Brussels, 15 October 2014
State aid: Commission approves public financing of Øresund fixed rail-road link infrastructure project
The European Commission has concluded that public financing granted by the Swedish and Danish states to the Øresund fixed rail-road link infrastructure project and hinterland connections on both sides of Øresund was in line with EU state aid rules. The Commission found in particular that the measures furthered common transport priorities without unduly distorting competition in the Single Market.
Commission Vice-President in charge of competition policy Joaquín Almunia said: "The Øresund link has considerably reduced the travel time and fostered regional integration between Denmark and Sweden. The benefits of this large-scale infrastructure project clearly outweigh any potential distortions of competition brought about by the aid."
The Øresund fixed rail-road link is composed of a toll-funded 16km bridge, the artificial island of Peberholm and a partially immersed tunnel for road and railway traffic from the Swedish coast to the Danish island of Amager. It is the longest combined road and rail bridge in Europe and connects Copenhagen to Malmö. The link was constructed between 1995 and 2000 and has been in operation since June 2000. It is owned and operated by a consortium formed by the Danish and Swedish states on the basis of an intergovernmental agreement. The project was one of the European Council's 1994 priority projects (TEN-T) (see IP/00/688).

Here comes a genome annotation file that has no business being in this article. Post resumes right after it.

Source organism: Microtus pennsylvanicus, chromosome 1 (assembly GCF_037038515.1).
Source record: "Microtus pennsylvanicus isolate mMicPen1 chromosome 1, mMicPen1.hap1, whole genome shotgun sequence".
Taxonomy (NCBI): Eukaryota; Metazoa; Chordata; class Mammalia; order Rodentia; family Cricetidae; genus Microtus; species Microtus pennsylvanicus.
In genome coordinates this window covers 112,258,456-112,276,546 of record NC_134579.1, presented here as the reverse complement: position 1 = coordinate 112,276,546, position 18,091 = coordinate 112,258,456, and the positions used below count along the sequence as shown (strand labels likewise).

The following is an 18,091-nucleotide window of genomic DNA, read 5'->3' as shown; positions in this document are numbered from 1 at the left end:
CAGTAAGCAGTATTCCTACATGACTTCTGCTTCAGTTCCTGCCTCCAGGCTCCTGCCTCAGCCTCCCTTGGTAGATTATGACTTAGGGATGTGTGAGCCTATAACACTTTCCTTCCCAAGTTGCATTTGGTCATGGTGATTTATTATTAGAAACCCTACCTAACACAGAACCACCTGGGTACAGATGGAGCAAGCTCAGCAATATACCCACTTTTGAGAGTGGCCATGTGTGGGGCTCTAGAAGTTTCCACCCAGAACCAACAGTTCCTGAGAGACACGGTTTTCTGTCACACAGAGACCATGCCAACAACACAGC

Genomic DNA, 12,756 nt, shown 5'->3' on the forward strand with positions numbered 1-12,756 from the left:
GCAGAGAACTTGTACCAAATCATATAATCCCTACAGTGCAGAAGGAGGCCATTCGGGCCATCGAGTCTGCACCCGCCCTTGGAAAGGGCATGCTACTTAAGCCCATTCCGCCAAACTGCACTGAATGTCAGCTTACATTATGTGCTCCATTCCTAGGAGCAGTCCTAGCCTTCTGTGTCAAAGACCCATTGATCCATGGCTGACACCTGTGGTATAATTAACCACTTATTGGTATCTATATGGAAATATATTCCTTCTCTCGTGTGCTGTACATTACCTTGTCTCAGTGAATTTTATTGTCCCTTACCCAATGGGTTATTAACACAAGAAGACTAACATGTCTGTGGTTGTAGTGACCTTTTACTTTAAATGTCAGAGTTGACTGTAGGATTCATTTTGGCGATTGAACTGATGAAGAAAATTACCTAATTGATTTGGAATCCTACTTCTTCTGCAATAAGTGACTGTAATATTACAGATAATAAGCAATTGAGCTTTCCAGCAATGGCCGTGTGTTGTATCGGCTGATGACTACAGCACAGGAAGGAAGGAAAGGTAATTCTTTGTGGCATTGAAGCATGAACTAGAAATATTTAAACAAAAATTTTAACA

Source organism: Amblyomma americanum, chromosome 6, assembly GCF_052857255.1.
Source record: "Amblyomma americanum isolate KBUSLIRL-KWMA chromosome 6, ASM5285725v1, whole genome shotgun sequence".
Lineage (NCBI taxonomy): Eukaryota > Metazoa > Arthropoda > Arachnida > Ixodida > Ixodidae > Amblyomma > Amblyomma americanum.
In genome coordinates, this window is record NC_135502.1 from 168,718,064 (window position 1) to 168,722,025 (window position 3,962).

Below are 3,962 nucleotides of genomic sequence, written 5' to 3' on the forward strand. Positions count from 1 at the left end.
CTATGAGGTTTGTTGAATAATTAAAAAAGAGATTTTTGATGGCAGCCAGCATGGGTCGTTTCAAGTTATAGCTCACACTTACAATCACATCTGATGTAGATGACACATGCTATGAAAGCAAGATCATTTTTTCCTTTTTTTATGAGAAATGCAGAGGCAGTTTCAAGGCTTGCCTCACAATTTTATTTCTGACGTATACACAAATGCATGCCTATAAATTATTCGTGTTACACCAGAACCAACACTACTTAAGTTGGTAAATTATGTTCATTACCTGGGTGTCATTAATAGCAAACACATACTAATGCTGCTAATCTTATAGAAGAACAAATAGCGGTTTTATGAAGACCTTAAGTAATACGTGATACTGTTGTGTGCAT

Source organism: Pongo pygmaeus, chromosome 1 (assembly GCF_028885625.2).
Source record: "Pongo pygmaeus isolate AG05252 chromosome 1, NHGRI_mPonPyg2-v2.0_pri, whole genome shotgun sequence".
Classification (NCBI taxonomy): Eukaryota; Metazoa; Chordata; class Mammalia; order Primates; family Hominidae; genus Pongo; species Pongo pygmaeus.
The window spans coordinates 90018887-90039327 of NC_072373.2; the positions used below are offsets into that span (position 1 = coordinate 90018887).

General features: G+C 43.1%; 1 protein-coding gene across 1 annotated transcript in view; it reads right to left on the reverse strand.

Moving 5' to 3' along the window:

In 2013, following a complaint, the Commission examined alleged state aid for (i) the construction and operation of the Øresund link through premium free state guarantees (Denmark and Sweden) and various tax advantages (Denmark), including special rules on asset depreciation and loss carry forward; and (ii) the construction and operation of the access roads and railways on both sides of the Øresund strait.
As regards the first set of measures, the Commission found that they constitute state aid as they procured a selective advantage to the link, which is operated on a commercial basis. However the Commission's investigation showed that the measures were necessary to realise this project of common European interest. Moreover, the measures were proportionate to the objective.
The Commission also found that the financing of the hinterland road and rail connections in Sweden and Denmark involved no state aid within the meaning of the EU rules. Indeed those connections form an integral part of the public transport network in Denmark and Sweden. The public financing of such general infrastructure is neither liable to distort competition nor to affect trade between Member States.
Traditionally, public support for the construction and operation of infrastructure projects was considered to involve no state aid. However, there have been important market developments which led to increasingly commercial use of those infrastructures. Recent judgments of the EU Court of Justice reflect these developments in holding that public funding of infrastructure investment projects is subject to EU state aid rules when the infrastructure is intended to be commercially exploited (Joined Cases T-443/08 and T-455/08 Leipzig Halle). Therefore public funding for projects like the Øresund link must now be assessed under EU state aid rules.
The state aid scrutiny carried out by the Commission aims to preserve equitable conditions of competition in the provision and operation of transport infrastructure while, at the same time, allowing governments to support such infrastructure projects, where necessary.
The non-confidential version of the decision will be made available under the case numbers SA.36558, SA.36662 and SA.38371 in the State Aid Register on the competition website once any confidentiality issues have been resolved. New publications of state aid decisions on the internet and in the Official Journal are listed in the State Aid Weekly e-News.